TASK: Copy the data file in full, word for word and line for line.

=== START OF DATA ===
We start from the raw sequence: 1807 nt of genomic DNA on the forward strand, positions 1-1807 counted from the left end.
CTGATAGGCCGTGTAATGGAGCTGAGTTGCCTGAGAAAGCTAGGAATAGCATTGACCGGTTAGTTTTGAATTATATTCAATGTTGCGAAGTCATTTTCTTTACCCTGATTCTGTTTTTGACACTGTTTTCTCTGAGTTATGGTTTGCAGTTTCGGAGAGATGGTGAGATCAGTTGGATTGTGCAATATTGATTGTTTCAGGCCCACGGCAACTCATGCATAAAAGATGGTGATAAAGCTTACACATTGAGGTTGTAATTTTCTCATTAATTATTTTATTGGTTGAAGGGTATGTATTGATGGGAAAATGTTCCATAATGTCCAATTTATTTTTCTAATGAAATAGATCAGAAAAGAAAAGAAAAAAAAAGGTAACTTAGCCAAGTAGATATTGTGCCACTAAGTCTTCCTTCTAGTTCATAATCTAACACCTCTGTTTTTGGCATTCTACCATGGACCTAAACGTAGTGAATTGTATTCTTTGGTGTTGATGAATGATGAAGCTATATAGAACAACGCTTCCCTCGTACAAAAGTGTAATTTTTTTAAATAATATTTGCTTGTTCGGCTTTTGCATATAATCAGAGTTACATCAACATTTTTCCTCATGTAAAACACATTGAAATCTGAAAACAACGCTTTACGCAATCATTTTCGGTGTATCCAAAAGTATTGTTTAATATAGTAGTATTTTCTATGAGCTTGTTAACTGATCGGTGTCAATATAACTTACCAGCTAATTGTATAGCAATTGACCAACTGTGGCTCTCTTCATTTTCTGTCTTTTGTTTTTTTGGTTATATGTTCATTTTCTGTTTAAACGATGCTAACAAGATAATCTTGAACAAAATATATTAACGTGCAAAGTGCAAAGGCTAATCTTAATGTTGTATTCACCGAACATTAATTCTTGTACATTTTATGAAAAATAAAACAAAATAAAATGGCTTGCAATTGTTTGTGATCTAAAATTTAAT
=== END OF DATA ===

We start from the raw sequence: 1807 nt of genomic DNA on the forward strand, positions 1-1807 counted from the left end.
CTGATAGGCCGTGTAATGGAGCTGAGTTGCCTGAGAAAGCTAGGAATAGCATTGACCGGTTAGTTTTGAATTATATTCAATGTTGCGAAGTCATTTTCTTTACCCTGATTCTGTTTTTGACACTGTTTTCTCTGAGTTATGGTTTGCAGTTTCGGAGAGATGGTGAGATCAGTTGGATTGTGCAATATTGATTGTTTCAGGCCCACGGCAACTCATGCATAAAAGATGGTGATAAAGCTTACACATTGAGGTTGTAATTTTCTCATTAATTATTTTATTGGTTGAAGGGTATGTATTGATGGGAAAATGTTCCATAATGTCCAATTTATTTTTCTAATGAAATAGATCAGAAAAGAAAAGAAAAAAAAAGGTAACTTAGCCAAGTAGATATTGTGCCACTAAGTCTTCCTTCTAGTTCATAATCTAACACCTCTGTTTTTGGCATTCTACCATGGACCTAAACGTAGTGAATTGTATTCTTTGGTGTTGATGAATGATGAAGCTATATAGAACAACGCTTCCCTCGTACAAAAGTGTAATTTTTTTAAATAATATTTGCTTGTTCGGCTTTTGCATATAATCAGAGTTACATCAACATTTTTCCTCATGTAAAACACATTGAAATCTGAAAACAACGCTTTACGCAATCATTTTCGGTGTATCCAAAAGTATTGTTTAATATAGTAGTATTTTCTATGAGCTTGTTAACTGATCGGTGTCAATATAACTTACCAGCTAATTGTATAGCAATTGACCAACTGTGGCTCTCTTCATTTTCTGTCTTTTGTTTTTTTGGTTATATGTTCATTTTCTGTTTAAACGATGCTAACAAGATAATCTTGAACAAAATATATTAACGTGCAAAGTGCAAAGGCTAATCTTAATGTTGTATTCACCGAACATTAATTCTTGTACATTTTATGAAAAATAAAACAAAATAAAATGGCTTGCAATTGTTTGTGATCTAAAATTTAAT